x:Class="Tutorial01.MainPage">
    <Label Text="Welcome to Xamarin.Forms!"            
           VerticalOptions="Center"            
           HorizontalOptions="Center" />
</ContentPage>

What we have here is a ContentPage and inside a single element, a Label with text (“Welcome to Xamarin.Forms!”) and alignment options, so where are saying that we want to show that text at the centre of the screen (we have seen it before).And this is the code-behind file:

using Xamarin.Forms;

namespace Tutorial01
{
    public partial class MainPage : ContentPage
    {
        public MainPage()
        {
            InitializeComponent();
        }
    }
}

We see that MainPage inherits from a ContentPage (as the XAML file) and inside the constructor we need to call InitializeComponent to load the XAML file.Because the app does nothing, this file is basically empty otherwise here you can add the logic of your page (unless you want to follow an MVVM approach…I’ll add a link here as soon as the MVVM guide is ready).

Android Project

Let’s see the structure of the project:Inside the Resources folder you will add all your resources like images, styles and native layouts.MainActivity is the entry point of your Android app:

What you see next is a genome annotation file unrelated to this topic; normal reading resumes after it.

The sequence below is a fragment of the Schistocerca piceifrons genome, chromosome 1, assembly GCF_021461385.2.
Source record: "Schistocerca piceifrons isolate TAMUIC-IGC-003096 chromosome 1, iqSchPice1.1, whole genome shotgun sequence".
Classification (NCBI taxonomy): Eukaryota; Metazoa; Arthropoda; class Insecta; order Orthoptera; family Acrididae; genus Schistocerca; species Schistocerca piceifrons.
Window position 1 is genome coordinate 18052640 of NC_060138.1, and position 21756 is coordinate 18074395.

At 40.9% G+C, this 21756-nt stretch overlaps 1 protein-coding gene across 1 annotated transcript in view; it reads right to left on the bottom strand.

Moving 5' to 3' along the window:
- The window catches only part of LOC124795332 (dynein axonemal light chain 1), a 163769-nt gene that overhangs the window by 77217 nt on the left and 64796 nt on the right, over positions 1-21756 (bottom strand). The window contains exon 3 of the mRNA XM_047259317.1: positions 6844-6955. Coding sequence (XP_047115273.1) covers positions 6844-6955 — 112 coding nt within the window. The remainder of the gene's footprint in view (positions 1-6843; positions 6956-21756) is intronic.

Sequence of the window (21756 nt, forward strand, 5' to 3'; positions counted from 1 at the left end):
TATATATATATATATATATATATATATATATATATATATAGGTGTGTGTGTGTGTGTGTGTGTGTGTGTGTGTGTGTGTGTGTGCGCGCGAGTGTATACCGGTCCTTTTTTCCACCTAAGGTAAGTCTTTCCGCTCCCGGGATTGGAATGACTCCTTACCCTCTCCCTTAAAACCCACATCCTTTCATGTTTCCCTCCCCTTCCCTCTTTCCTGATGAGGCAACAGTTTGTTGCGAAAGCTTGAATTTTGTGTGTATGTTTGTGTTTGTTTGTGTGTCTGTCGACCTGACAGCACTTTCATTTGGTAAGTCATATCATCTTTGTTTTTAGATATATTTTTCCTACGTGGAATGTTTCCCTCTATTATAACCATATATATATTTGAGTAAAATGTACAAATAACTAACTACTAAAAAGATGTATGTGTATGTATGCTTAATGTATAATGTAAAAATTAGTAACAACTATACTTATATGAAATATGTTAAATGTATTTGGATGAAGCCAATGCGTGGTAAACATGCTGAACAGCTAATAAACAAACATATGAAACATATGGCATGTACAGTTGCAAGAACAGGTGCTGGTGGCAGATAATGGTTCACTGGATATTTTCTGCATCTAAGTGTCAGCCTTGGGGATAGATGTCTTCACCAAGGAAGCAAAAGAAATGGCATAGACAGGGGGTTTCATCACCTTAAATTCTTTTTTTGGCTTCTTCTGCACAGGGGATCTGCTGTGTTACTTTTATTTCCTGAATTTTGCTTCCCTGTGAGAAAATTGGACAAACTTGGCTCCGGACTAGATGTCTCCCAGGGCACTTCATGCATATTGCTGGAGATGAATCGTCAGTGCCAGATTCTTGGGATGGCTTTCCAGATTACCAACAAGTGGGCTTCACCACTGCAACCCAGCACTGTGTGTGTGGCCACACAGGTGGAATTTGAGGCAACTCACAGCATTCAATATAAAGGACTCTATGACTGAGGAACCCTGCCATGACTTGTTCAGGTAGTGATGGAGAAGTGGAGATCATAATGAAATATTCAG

namespace Tutorial01.Droid
{
    [Activity(Label = "Tutorial01", Icon = "@drawable/icon", Theme = "@style/MainTheme", MainLauncher = true,
        ConfigurationChanges = ConfigChanges.ScreenSize | ConfigChanges.Orientation)]
    public class MainActivity : global::Xamarin.Forms.Platform.Android.FormsAppCompatActivity
    {
        protected override void OnCreate(Bundle bundle)
        {
            TabLayoutResource = Resource.Layout.Tabbar;
            ToolbarResource = Resource.Layout.Toolbar;
            base.OnCreate(bundle);
            global::Xamarin.Forms.Forms.Init(this, bundle);
            LoadApplication(new App());
        }
    }
}

Inside the method OnCreate we need to initialize Xamarin.Forms and load the .NetStandard project.Usually you don’t have to edit this file unless you have to load external plugins or intercept events like OnActivityResult (when you launch another activity, after it terminates you’ll get the result here) or OnResume (when the app goes in foreground).

iOS Project

Let’s see the structure of the project:Inside the Resources folder you will add all your resources like images or storyboards (you are not going to use them in Xamarin.Forms).The AppDelegate file is the entry point of your iOS app:

namespace Tutorial01.iOS
{ // The UIApplicationDelegate for the application. This class is responsible for launching the
    // User Interface of the application, as well as listening (and optionally responding) to
    // application events from iOS.
    [Register("AppDelegate")]
    public partial class AppDelegate : global::Xamarin.Forms.Platform.iOS.FormsApplicationDelegate
    {
        // This method is invoked when the application has loaded and is ready to run. In this
        // method you should instantiate the window, load the UI into it and then make the window
        // visible.
        //
        // You have 17 seconds to return from this method, or iOS will terminate your application.